Creating a Linux distribution is a challenging task that requires a lot of dedication and focus, and I learned a lot through the process of creating my own.
In the beginning, it felt like swimming in open water, because there is no documentation out there, there are common methods but these are not really documented and you end up going down the classic old road of “let’s see how others do it”, inevitably ending up in a storm of different, often contradictory, terminologies and approaches.
Now I can say that creating a distribution by itself is not a really complicated task.. of course if you understand how to do it. I asked myself many times why these procedures weren’t documented, why there weren’t “noob-proof” guides, but after my experience I realized that it’s not really possible to document this process, as there are many possible ways to achieve the same result , many distributions look similar to the eye of the end user but have a distinctly different structure underneath, and creating “the ultimate guide” is simply not possible.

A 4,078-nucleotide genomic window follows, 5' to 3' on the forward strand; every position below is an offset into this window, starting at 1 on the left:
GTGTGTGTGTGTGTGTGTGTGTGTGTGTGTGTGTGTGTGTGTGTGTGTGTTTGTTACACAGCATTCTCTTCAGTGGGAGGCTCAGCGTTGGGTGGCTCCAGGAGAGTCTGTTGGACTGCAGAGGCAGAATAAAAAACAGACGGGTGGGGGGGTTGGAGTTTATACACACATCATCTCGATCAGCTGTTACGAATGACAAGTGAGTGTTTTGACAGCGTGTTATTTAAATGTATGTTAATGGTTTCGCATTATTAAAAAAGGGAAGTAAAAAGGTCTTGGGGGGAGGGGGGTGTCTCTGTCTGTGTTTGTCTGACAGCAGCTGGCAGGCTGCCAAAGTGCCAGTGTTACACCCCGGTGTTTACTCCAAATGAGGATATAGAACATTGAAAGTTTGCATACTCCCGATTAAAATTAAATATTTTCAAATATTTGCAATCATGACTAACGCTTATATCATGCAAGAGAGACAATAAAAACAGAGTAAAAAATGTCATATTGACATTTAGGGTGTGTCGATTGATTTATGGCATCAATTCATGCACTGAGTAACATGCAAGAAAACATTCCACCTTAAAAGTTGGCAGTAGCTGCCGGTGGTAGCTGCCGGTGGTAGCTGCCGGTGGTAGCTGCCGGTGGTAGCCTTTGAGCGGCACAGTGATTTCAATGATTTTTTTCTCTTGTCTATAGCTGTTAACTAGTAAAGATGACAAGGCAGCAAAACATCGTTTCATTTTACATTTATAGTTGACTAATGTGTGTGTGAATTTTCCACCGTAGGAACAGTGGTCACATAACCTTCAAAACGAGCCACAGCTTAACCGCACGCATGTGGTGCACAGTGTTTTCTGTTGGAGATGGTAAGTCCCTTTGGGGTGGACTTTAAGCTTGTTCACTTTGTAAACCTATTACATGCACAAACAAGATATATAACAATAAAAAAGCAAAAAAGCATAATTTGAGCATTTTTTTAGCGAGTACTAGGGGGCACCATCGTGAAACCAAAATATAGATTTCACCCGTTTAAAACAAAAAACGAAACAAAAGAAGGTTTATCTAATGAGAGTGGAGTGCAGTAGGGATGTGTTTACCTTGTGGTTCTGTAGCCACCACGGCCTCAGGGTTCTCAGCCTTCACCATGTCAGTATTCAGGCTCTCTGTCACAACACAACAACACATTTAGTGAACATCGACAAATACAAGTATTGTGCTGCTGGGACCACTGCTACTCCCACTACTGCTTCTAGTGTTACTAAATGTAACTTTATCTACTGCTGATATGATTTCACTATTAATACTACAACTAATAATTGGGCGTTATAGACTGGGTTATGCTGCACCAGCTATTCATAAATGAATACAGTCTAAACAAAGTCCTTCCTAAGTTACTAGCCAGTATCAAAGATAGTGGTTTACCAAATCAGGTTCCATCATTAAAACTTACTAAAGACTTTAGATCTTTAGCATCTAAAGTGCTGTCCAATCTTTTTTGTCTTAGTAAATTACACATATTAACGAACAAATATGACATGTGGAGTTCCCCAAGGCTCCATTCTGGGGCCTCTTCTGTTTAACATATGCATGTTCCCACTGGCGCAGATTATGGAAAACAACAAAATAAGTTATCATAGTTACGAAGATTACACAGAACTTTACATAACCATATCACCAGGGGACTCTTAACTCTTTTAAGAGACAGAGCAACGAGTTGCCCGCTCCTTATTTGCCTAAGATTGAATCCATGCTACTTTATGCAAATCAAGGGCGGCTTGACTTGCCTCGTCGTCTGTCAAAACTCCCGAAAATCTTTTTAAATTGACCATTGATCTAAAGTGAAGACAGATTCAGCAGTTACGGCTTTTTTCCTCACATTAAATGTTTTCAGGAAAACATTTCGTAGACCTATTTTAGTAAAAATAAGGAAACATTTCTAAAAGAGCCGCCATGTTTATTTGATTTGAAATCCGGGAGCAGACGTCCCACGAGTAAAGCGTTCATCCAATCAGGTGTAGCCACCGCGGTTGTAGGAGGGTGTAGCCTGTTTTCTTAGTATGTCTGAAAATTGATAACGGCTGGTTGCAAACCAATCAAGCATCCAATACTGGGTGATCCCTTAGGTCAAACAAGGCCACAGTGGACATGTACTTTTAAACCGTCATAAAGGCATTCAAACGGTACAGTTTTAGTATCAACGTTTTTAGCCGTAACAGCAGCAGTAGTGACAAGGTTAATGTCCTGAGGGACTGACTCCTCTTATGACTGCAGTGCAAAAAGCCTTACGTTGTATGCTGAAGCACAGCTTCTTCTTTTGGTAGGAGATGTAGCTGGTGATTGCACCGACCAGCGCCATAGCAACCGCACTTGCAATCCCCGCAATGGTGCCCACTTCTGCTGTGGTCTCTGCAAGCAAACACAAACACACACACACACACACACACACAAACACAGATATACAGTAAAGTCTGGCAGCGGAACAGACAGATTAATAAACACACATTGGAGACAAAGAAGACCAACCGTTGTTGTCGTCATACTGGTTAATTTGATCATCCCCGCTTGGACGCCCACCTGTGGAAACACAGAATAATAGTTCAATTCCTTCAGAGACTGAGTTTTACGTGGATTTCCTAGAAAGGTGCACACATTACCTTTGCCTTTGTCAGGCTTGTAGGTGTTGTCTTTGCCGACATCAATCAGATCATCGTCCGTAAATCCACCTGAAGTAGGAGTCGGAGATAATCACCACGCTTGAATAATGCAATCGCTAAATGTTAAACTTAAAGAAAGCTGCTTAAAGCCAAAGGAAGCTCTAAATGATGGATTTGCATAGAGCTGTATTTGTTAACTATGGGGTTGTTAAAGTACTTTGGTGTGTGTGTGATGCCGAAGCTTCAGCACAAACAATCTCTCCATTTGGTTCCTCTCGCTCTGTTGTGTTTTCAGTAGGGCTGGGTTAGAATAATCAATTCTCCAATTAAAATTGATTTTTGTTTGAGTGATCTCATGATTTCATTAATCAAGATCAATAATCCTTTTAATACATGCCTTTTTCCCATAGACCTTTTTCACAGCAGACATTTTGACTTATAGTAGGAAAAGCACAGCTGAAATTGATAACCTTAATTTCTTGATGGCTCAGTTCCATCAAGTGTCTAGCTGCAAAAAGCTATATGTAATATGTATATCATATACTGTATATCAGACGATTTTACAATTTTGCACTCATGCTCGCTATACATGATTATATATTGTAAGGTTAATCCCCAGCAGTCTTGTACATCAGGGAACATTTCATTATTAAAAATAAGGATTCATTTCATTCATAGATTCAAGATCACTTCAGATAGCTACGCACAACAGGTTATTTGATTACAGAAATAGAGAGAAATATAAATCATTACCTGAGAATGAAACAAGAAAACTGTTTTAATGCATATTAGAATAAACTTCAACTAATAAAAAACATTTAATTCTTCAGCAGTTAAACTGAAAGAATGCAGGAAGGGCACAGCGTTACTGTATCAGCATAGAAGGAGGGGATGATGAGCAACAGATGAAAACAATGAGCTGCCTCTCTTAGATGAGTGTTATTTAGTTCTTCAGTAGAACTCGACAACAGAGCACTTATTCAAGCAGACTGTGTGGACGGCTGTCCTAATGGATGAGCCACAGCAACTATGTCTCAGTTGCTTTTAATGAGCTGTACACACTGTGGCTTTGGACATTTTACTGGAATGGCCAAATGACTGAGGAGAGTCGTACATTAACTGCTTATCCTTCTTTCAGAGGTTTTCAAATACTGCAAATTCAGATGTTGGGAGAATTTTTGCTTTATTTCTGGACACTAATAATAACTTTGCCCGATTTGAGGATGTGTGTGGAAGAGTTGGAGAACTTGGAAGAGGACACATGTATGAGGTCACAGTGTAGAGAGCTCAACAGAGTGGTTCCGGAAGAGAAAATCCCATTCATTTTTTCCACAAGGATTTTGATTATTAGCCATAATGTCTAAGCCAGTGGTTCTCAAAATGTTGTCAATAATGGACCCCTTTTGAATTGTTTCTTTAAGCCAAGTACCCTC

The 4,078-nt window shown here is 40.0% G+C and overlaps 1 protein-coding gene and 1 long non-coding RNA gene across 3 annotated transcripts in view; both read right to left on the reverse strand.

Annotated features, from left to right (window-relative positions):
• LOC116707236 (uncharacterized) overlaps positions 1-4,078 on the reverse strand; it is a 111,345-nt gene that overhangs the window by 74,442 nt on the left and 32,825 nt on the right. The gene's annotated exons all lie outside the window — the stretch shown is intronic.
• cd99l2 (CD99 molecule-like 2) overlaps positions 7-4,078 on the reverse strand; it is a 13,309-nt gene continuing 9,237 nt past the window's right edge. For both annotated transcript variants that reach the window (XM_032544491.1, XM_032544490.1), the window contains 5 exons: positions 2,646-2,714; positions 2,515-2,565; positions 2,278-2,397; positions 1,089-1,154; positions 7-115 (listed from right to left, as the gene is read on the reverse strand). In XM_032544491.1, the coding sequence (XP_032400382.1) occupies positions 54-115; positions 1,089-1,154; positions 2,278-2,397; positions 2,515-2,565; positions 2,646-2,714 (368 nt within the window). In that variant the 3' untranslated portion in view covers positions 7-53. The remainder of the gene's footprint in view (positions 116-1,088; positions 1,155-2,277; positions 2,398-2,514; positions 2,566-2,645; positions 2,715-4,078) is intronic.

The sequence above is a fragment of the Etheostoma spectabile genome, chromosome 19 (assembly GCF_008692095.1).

On the other hand I admit that having had to discover so many things by myself was much more rewarding than following a documentation or a guide. Sure, I thought about quitting the project many times in the process and had many headaches, but I’m proud that I held on.
Always Take Breaks
In the initial phase of the project, it was important for me to keep in mind the entire functioning of the distribution. Writing down documentation would have slowed down the development process, and at that time, I was a volcano of ideas and it would have been a real waste of time to write down everything that was on my mind. Let’s say that my mind was the safest and most versatile space at that time, even if I often saturated
my RAM it.
I spent months where my brain was grinding ideas even when I didn’t want to think about the project. At some point I started obsessing over the user experience of the project, I wanted every single aspect of the deployment to be perfect and provide the best user experience. However, this was turning into a witch hunt, where I was seeing mistakes even where there were none. I wanted the system to do exactly what I said, even when it couldn’t.